I like the idea of cleaning up after yourself as you’re coding. I find that I do that more and more, however, I get impatient if I spend most of my time, doing ‘cleaning’, rather than actual ‘cooking’.
There’s several tasks that I tend to be doing when I’m coding. Creating, designing, refactoring, debugging, and testing. I probably spend 70% of my time refactoring, debugging, and testing. But this is usually 10% of the fun. Where I find fun is in the creation, but I only get to do that 30% of the time.
Though I feel like refactoring, debugging, and testing (RDT) are necessary for good code, it’s like cleaning your room…you have have to develop an OCD pride in having clean code to derive pleasure from it. However, you must always balance it with GETTING STUFF DONE.
It’s hard to motivate yourself when nothing’s actually being done for too long.
While testing has gotten easier and more automated with unit testing, and dare I say it…fun (to watch it say, you passed!), I feel like there isn’t a good handbook yet on evolving design patterns.
Much of the time, I find the design patterns in the GoF book to be overkill. However, you do want to think about the future so you can extend it for flexibility later.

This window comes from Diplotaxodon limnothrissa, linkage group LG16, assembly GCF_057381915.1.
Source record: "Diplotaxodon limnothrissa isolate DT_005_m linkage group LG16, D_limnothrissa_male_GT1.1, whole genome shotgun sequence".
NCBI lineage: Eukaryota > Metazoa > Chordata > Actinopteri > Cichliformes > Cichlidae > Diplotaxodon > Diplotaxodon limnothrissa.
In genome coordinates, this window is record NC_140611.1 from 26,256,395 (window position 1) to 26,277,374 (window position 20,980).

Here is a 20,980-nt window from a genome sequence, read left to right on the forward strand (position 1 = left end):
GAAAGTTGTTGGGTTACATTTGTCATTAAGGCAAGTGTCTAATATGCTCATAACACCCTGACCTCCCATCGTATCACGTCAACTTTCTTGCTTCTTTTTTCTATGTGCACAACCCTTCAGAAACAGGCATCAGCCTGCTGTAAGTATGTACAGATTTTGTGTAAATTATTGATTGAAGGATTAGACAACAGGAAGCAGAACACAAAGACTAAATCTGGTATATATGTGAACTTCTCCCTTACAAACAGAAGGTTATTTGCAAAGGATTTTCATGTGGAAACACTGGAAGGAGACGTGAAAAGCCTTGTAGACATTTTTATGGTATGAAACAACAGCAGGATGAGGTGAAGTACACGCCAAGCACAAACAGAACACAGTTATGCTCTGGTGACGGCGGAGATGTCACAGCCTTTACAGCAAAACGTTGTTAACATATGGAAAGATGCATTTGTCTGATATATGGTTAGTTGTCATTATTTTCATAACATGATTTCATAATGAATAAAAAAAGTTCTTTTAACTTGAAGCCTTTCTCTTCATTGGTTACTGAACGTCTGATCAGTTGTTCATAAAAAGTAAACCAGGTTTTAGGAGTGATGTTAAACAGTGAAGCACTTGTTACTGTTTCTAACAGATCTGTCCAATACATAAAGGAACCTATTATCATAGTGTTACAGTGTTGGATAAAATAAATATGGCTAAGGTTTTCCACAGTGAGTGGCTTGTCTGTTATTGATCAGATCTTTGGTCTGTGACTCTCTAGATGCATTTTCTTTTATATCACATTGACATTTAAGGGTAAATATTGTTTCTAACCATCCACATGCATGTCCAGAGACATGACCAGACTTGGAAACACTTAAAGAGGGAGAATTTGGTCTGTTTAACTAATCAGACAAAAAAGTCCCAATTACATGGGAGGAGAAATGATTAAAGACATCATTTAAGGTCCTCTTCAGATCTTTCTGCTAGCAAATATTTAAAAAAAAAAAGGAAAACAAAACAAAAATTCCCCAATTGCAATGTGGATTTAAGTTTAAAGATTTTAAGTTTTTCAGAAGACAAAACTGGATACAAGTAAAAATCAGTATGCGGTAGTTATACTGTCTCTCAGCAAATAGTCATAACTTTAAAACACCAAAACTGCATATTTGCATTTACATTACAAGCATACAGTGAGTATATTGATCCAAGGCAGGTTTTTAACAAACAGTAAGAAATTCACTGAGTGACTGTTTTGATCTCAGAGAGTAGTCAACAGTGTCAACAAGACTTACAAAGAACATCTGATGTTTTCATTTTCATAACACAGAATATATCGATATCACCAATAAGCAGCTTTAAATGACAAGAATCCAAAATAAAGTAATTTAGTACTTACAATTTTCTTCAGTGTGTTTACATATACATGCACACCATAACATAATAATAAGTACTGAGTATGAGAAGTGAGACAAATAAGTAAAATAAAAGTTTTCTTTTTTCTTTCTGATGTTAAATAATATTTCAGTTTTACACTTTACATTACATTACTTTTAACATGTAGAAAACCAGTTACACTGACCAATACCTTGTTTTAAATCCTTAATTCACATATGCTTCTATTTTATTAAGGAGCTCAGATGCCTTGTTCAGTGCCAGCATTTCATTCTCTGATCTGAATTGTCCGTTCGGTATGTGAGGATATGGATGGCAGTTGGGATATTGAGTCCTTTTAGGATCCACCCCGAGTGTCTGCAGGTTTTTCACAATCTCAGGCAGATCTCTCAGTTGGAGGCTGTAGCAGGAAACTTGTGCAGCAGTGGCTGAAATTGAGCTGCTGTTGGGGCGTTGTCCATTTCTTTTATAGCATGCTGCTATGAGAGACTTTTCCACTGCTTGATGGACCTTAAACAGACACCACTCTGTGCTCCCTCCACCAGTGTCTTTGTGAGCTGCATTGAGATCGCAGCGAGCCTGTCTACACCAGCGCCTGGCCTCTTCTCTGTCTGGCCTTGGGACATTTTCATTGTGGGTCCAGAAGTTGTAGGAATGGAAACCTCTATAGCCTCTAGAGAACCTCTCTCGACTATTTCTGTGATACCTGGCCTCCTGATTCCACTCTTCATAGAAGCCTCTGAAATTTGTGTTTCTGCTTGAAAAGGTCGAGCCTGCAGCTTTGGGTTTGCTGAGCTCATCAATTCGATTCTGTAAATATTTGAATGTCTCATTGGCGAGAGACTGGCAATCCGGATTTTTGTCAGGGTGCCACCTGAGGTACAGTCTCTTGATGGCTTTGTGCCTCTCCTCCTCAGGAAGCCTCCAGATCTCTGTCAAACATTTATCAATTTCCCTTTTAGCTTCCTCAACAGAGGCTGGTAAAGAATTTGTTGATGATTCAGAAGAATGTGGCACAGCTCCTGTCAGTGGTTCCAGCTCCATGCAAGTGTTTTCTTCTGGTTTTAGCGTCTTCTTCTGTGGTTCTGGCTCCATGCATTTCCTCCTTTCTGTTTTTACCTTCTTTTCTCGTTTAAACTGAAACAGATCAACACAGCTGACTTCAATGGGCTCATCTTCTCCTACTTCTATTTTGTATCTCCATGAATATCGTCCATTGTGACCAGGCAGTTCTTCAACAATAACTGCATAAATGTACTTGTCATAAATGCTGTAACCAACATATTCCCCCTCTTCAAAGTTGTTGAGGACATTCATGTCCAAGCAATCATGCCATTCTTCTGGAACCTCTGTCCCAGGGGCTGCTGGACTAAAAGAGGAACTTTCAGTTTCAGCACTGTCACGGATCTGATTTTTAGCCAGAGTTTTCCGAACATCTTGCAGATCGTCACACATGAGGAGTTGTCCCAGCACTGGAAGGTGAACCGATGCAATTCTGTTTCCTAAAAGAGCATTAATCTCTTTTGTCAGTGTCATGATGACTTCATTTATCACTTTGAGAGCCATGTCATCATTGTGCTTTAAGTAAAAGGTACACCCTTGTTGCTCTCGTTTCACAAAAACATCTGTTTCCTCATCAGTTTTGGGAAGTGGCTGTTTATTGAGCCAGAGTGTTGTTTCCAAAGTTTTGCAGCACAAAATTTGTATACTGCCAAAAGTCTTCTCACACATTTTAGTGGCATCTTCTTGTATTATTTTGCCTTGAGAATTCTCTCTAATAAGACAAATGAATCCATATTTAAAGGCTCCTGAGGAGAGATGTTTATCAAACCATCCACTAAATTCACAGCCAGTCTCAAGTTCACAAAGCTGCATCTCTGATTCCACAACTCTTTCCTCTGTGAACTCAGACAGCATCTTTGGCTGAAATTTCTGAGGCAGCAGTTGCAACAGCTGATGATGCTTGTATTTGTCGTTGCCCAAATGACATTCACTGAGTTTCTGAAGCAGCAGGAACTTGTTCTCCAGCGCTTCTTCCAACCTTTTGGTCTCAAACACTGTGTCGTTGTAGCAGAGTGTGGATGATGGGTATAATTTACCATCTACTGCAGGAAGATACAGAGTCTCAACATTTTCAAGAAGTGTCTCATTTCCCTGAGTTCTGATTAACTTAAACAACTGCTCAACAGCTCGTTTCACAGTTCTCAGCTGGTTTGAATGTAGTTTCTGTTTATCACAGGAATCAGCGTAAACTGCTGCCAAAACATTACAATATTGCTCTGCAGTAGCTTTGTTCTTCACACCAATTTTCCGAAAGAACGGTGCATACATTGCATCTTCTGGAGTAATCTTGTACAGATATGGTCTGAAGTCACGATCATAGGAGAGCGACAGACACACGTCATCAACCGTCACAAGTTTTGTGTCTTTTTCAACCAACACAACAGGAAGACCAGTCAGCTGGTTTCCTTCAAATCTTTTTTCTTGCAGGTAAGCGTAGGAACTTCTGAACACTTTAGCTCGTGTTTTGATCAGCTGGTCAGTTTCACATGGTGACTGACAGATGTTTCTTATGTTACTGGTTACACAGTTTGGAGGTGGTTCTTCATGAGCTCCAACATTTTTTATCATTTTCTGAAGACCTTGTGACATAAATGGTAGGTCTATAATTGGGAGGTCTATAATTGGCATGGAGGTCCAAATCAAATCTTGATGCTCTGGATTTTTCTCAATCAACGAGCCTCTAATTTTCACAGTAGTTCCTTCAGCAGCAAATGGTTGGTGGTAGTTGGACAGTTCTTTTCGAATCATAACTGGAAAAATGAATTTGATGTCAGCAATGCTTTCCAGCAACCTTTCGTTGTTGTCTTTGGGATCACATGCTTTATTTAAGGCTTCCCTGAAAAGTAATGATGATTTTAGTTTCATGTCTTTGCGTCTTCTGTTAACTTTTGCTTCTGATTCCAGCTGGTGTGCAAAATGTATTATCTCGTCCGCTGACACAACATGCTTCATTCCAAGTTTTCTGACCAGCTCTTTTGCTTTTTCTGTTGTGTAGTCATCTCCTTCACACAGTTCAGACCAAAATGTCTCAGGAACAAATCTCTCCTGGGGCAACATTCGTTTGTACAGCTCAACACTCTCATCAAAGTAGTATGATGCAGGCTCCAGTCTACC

So the language that you’re working in should allow the flexibility for you to sketch ideas, and then beef them up with ink later. The problem is, unlike drawing, you don’t often know what’s the best way to beef things up.
Certain types of solutions to problems have varying degrees of flexibility. For example, if I were to write a lexer/parser, I could just write a big loop line by line with a case statement inside it. But what if there are recursive elements? What about callbacks? There are more flexible architectures of lexers and parsers to handle that. However, no book I’ve ever seen delves into the topic of how to transform a bare bones lexer/parser into a full fledged lexer/parser.
Therefore, you can take the minimum level of complexity that you need, and be able to refactor it later if you need to.